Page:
This article was originally published in the May 30, 2023, edition of the Arizona Daily Star newspaper in their local column “Tucson Opinion.”
The following is the opinion and analysis of the writer:
The movie director Christopher Nolan (The Dark Knight, Man of Steel, Dunkirk, Tenet, and others) is about to release a film about J. Robert Oppenheimer. The release date is July 21. The buzz is a-building.
Who was J. Robert Oppenheimer? He was no Man of Steel. He was a skinny physicist who chain smoked, and who came to be called ‘the father of the atomic bomb.’
Oppenheimer was chosen by the military director of the Manhattan Project, General Leslie Groves, to direct the Scientific Division of the Manhattan Project. By all accounts, Oppenheimer did a spectacular job as director of the Scientific Division.
After World War II, Oppenheimer relocated to the Institute of Advanced Study at Princeton University, where Albert Einstein already had an office.
In 1946, Congress created a civilian agency charged to deal with all matters having to do with atomic energy, the Atomic Energy Commission. Oppenheimer was elected chair of the AEC’s General Advisory Committee.
Oppenheimer came to be seen as someone who not only knew everything that could be known about the scientific and technical aspects of the bomb but as someone who had unusual wisdom about what this new kind of weapon would mean to the world.
In 1948, he was named Time Magazine’s Man of the Year. A handsome drawing of him appeared on the cover. His blue eyes stand out.
In 1949, the Soviet Union exploded its first nuclear weapon. Many in the United States were surprised the Soviets had done this so quickly. Oppenheimer wasn’t. He knew they had good physicists, too. All they had needed was enough time to build the industrial capacity that would enable them to produce the fissile fuel. Spies in the Manhattan Project might have helped but probably not that much.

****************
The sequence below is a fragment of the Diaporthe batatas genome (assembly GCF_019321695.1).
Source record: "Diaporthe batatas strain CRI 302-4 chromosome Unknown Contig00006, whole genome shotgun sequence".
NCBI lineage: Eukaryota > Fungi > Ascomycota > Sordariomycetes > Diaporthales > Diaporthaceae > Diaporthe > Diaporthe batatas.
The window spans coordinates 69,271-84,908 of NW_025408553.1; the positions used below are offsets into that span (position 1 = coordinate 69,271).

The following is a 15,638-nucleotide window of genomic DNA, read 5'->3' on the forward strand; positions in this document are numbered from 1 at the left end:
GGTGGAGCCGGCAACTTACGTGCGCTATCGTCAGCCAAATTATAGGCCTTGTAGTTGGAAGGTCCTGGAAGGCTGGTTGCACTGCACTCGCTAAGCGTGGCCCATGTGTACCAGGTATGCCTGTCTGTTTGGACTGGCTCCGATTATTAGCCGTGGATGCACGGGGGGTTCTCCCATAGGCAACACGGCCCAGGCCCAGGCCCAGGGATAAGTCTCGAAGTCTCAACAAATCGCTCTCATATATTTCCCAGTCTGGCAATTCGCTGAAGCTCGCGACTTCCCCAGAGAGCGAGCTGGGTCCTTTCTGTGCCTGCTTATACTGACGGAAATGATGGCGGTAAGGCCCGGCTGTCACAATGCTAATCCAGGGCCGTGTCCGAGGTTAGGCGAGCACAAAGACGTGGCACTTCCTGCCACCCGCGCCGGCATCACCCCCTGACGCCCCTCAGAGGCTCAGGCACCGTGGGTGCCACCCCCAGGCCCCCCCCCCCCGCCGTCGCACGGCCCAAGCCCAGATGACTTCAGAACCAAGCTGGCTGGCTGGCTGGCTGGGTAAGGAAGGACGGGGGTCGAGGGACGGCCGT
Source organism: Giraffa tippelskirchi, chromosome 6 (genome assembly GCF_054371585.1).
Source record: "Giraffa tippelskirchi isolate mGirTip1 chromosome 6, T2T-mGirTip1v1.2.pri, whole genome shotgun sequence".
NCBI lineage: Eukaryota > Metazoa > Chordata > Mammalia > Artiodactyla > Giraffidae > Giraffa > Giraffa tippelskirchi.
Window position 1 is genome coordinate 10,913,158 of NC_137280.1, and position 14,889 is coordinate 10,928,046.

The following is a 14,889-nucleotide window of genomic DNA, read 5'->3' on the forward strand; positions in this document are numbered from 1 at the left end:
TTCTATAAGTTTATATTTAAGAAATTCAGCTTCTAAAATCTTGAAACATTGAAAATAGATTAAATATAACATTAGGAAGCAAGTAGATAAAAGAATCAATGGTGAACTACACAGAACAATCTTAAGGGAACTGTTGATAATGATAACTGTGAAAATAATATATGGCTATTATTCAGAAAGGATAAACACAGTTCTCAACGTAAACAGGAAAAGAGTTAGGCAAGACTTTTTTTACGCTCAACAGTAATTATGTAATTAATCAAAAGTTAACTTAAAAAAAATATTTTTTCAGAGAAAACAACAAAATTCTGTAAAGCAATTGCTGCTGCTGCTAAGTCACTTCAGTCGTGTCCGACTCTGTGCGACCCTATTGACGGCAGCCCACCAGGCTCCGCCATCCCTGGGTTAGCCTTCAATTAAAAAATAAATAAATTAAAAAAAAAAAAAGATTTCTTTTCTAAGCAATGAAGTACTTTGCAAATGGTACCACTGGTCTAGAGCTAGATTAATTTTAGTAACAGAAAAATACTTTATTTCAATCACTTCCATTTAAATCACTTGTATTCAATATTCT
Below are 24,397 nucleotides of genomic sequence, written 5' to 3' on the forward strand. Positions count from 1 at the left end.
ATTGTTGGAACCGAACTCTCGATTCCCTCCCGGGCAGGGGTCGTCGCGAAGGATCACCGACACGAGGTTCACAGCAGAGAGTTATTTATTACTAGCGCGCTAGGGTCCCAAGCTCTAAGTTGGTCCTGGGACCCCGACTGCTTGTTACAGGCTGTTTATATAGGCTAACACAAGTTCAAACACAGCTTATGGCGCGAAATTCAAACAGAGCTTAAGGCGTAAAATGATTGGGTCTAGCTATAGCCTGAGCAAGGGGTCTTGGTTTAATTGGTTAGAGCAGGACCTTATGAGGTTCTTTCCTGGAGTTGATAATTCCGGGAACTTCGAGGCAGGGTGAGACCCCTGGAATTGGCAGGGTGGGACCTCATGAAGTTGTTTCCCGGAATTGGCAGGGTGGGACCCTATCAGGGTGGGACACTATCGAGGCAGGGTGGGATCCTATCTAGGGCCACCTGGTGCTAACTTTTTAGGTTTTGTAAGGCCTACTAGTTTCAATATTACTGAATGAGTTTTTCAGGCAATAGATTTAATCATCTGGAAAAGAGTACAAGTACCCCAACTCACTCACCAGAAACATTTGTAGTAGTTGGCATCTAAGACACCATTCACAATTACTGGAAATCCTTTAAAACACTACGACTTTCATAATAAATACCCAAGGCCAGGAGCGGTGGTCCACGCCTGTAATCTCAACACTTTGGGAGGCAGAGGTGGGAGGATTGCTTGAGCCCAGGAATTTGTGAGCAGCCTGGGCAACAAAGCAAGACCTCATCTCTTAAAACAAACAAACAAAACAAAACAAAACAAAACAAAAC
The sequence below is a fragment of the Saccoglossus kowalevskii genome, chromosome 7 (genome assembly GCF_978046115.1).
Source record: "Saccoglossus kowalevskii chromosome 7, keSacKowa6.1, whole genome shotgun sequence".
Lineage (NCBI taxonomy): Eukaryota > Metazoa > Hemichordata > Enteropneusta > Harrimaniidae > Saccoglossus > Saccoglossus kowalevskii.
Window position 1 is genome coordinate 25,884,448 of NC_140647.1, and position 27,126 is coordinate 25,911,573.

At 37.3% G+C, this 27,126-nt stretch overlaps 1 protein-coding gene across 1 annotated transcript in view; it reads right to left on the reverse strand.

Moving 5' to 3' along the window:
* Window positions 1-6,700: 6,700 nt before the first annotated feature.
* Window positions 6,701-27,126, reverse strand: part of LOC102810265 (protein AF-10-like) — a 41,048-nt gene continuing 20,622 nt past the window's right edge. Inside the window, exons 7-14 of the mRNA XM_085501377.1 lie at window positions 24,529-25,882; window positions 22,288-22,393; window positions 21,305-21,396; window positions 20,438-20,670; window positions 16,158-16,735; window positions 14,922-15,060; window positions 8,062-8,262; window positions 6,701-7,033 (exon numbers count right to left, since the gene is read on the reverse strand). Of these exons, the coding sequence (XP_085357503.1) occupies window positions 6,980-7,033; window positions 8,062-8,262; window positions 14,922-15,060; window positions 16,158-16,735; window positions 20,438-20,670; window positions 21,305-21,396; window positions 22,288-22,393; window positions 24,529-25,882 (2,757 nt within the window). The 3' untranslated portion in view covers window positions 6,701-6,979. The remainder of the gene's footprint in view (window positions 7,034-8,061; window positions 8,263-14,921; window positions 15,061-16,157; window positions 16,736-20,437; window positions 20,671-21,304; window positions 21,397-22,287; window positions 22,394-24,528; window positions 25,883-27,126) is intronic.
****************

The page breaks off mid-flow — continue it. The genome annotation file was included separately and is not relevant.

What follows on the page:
Later in 1949, Oppenheimer and other members of the General Advisory Committee of the Atomic Energy Commission recommended against being the first to develop a much more powerful weapon — the hydrogen, or thermonuclear, bomb. One of their arguments was that the atomic bombs we already had were more than up to the task of destroying the Soviet Union.
The first hydrogen device was tested in 1952, just before Dwight Eisenhower was elected president.
In 1954, Oppenheimer’s security clearance was revoked by the Atomic Energy Commission in a proceeding engineered by Eisenhower’s choice as chair of AEC, Lewis Strauss, abetted by J. Edgar Hoover’s FBI. This embarrassing action was corrected to some extent in 1963 when President Kennedy awarded Oppenheimer the Enrico Fermi prize. Corrected further in 2022 when Jennifer Granholm, the Secretary of the Department of Energy, vacated the revocation.
Oppenheimer had died in 1967, unfortunately.
I would expect all of the foregoing to be represented in Nolan’s film in some way.
Nolan’s film is being praised in advance for its “accuracy.” But accuracy is only one aspect of what is called for in a story like this one.
In 1953, soon after Eisenhower took office, he heard Oppenheimer propose in a talk that the authorities should start something that might be called Project Candor. The aim would be to educate the American public about the actualities created by the existence of nuclear weapons. This could be done, Oppenheimer argued, without compromising security and it would enlist more minds in addressing the extremely difficult problems posed by the existence of these weapons.
I hope but doubt that Oppenheimer’s promotion of Project Candor and the rejection of it by Eisenhower and subsequent presidents will be given the importance it deserves.